The stacks of boxes and bins, bags of clothes and bedding, and random loose items like lamps and rolled-up posters can mean only one thing: your college kid just got home for summer break! While parents (and maybe the siblings) are thrilled to have all their chicks back in the nest for three months, there is a new family dynamic that will definitely take some getting used to. Your “child” has now experienced nine months of independent living, and any expectations that this summer will be like their high school summers may be quickly dashed.
It’s a new normal in your parent-child relationship—and it is definitely on the positive side. Your student is a young adult now, even if they still have “-teen” as part of their age. They’ve experienced huge personal growth and will likely not be the same person they were last September. Their sense of independence is high right now, and you need to respect that. That being said, they will be living in your home, and they need to respect that. Here are our tips on finding a balance and making this transition smoother for everyone.
Give Them 48 Hours to Decompress
Empathize with them about finals being exhausting, packing and cleaning their place being a pain, and not seeing their college friends all summer being a bummer. Let them sleep in till noon, raid the kitchen, and not unpack or do laundry. For 48 hours. Then give them a good, strong nudge to put away all their stuff and ease themselves into the rhythms of home.
Talk About Expectations
Don’t expect that they’ll be home for dinner every night, or that they’ll be up early having breakfast with you. Assuming they are working, volunteering, or interning during the summer, they will be setting their own schedules. College kids don’t necessarily adhere to a daily routine that you may think makes sense, but if it works for them, let them do it. Clarify that it’s not your job to wake them up to go to work. If they stayed up till 3am bingeing Netflix and slept through their alarm, their being late for work is not your emergency. It’s tough love, but if they expect to be given freedoms then they should be accountable for their schedules.
Revisit House Rules
Your college kid is not a guest in your home, so they should not treat it like a B&B with all their favorite foods. At the same time, don’t expect they are rejoining the family this summer as a child. It will be hard to do but consider letting them keep their room as they wish—to a degree—with the caveat that they respect shared spaces and basic house rules.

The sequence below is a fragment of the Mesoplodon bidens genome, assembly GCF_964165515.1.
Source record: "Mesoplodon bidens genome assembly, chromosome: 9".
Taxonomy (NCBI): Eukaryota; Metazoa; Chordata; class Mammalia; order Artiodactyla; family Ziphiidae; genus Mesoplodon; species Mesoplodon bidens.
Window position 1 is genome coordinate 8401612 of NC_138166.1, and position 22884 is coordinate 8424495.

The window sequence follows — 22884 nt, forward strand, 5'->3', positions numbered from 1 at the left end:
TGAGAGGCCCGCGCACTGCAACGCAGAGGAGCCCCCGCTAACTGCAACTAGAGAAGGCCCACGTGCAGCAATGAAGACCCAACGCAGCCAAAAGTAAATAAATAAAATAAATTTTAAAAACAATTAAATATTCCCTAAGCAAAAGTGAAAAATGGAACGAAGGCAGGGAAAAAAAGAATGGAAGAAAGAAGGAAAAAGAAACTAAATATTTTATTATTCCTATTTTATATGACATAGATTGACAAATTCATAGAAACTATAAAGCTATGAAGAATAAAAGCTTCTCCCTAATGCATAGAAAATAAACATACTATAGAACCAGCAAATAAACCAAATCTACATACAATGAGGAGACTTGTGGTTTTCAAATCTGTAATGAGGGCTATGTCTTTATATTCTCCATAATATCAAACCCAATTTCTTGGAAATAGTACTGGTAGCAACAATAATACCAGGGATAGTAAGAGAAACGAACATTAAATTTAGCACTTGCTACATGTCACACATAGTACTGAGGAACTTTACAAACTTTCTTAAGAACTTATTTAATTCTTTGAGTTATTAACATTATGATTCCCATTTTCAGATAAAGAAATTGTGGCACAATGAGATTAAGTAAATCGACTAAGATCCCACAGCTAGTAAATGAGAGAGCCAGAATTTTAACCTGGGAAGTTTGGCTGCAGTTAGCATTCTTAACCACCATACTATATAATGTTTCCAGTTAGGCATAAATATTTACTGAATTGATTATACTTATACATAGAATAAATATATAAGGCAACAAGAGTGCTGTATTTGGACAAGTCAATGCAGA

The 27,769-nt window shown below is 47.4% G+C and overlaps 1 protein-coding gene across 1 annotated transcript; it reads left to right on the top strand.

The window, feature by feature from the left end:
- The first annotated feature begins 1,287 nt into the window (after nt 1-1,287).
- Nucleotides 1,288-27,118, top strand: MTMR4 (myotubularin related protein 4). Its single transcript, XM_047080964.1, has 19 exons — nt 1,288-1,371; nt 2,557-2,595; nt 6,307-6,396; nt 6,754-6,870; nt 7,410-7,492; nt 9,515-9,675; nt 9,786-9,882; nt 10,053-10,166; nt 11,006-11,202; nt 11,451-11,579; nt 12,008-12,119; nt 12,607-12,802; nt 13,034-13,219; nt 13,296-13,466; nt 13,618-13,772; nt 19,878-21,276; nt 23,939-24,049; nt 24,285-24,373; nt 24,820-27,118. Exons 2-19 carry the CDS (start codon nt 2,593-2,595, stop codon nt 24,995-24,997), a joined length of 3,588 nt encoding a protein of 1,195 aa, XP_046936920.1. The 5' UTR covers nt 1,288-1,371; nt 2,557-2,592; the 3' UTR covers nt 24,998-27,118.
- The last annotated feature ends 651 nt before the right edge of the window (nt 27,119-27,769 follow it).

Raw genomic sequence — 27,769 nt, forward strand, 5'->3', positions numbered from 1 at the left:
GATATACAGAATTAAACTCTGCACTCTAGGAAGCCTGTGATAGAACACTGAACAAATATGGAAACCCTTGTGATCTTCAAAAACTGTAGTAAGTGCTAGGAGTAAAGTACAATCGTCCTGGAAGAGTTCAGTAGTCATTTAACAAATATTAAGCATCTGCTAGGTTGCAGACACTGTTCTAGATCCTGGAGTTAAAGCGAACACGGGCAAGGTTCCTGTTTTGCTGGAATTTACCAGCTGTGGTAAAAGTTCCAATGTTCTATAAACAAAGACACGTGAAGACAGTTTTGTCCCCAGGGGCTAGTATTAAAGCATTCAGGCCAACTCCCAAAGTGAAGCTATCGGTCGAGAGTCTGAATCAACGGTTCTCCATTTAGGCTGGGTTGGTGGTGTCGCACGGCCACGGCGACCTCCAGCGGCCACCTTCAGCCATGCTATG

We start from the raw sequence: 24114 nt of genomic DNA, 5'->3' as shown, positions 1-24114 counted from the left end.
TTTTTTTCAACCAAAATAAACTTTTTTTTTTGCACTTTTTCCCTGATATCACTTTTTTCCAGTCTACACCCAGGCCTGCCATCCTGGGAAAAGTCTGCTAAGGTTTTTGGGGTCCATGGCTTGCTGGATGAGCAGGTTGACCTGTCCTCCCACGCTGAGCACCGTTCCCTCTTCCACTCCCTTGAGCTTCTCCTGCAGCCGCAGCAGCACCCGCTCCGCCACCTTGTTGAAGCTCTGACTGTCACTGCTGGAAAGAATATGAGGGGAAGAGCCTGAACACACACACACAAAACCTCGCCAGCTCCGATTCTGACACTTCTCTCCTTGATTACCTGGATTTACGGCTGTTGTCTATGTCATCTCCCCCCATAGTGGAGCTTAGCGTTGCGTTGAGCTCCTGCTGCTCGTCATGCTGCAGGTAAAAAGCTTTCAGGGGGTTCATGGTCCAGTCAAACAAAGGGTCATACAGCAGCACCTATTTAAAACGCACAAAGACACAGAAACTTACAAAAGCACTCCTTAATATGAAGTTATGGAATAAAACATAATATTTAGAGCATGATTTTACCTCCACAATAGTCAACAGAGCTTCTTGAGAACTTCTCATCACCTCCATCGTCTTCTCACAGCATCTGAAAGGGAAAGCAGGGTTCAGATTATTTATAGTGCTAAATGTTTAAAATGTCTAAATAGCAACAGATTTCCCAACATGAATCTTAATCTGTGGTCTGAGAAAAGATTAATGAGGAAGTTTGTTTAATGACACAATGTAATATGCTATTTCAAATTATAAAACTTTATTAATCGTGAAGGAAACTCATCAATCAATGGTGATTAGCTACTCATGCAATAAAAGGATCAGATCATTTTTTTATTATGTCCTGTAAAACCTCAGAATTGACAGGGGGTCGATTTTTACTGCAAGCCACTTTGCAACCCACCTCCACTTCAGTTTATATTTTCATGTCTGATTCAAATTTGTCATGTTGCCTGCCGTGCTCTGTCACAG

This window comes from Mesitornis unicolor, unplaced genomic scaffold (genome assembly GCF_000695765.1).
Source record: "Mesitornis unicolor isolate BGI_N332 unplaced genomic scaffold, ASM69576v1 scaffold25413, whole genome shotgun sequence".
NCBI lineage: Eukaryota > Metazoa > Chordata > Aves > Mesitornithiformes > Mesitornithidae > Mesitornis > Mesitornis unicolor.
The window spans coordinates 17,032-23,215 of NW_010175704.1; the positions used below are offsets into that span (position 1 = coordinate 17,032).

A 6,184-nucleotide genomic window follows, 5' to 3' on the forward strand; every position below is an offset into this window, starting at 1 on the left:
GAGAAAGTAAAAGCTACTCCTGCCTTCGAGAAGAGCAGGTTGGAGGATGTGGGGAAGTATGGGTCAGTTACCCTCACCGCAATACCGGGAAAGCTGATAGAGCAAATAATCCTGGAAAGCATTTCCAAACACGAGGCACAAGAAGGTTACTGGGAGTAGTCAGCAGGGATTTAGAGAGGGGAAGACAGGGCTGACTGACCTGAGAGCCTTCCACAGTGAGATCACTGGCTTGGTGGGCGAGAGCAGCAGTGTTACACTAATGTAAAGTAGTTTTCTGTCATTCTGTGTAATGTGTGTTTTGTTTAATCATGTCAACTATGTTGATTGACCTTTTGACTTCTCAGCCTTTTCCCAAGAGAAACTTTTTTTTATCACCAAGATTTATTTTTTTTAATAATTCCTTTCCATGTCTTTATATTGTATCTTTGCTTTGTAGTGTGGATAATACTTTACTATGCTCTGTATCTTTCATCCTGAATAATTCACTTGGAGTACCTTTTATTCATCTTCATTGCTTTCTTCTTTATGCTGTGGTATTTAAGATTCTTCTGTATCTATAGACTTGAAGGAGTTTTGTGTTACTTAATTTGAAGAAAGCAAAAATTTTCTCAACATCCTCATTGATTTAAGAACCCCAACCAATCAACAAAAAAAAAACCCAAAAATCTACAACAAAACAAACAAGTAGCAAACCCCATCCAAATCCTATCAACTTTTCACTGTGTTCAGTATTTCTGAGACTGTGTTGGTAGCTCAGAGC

Sync Your Calendars
Go over calendared events together so there are no surprises. You can’t tell them on Wednesday that you’re all going camping this weekend because they may already have their own plans. Let them know which things they need to attend (e.g., family reunion, grandparents visiting), and which are optional. And in turn, add their events to your calendar.
Ease Up on the Curfew
Your kid has been coming and going as they please for nine months, and it’s not realistic that they’ll be agreeable to an 11pm curfew again. A more reasonable request would be to say, “Text me what time you’ll be home or if you’re staying at a friend’s so we don’t wait up for you.” This compromise gives them a lot of freedom but also lets you sleep peacefully.
They Still Need You
They may be taller than you and making their own decisions about a lot of things, but you’re still the parent and they still need you. While they’re home it may be a good time to check in on them and see if they need extra support. College kids experience stress, and you may not get a sense of that over text or phone conversations. Anxiety, depression, social issues, dating, and alcohol/drugs are examples of issues to ease into your conversations. You’ve got ten weeks; make these deeper conversations count.
It’s not a bad idea to also have a conversation about your student’s finances. Were they able to manage their budgets successfully, or did they fall short? What were the challenges, and how can they reprioritize? Do they have work study, part-time jobs, or student loans that they need some guidance on? You might also consider this a good time to start building their credit history—they will definitely need your sage advice on this.
Take Younger Siblings Into Account
While your college kid got a mega-dose of independence at school, their younger sibling(s) also experienced a new kind of freedom: not having big sis or bro around. To keep things harmonious, have a family meeting and arrive on a consensus regarding the need-to-share-again items. It may be their room, the car, the TV/Xbox—help the kids set up rules or a schedule that is fair and agreeable to all. And be sure to include household chores as one of the shareables!
Enjoy Their New Independence
Don’t be surprised if your son or daughter comes back with new ideas, lifestyle changes, or habits. They are moving into adulthood and expressing themselves, even if it’s experimental. They may be vegan or vegetarian now or have thoughts on faith and politics that don’t mesh with your own. Keep an open mind and heart, then be amazed at their intellectual independence.
More than anything, your college student being home for the summer gives your family a great burst of energy! Have fun with the whole family together, as well as one-on-ones with your young adult. Remember that eventually, their summer home will be their last, and then you’ll be helping them move into their first real place. Cue the tissues!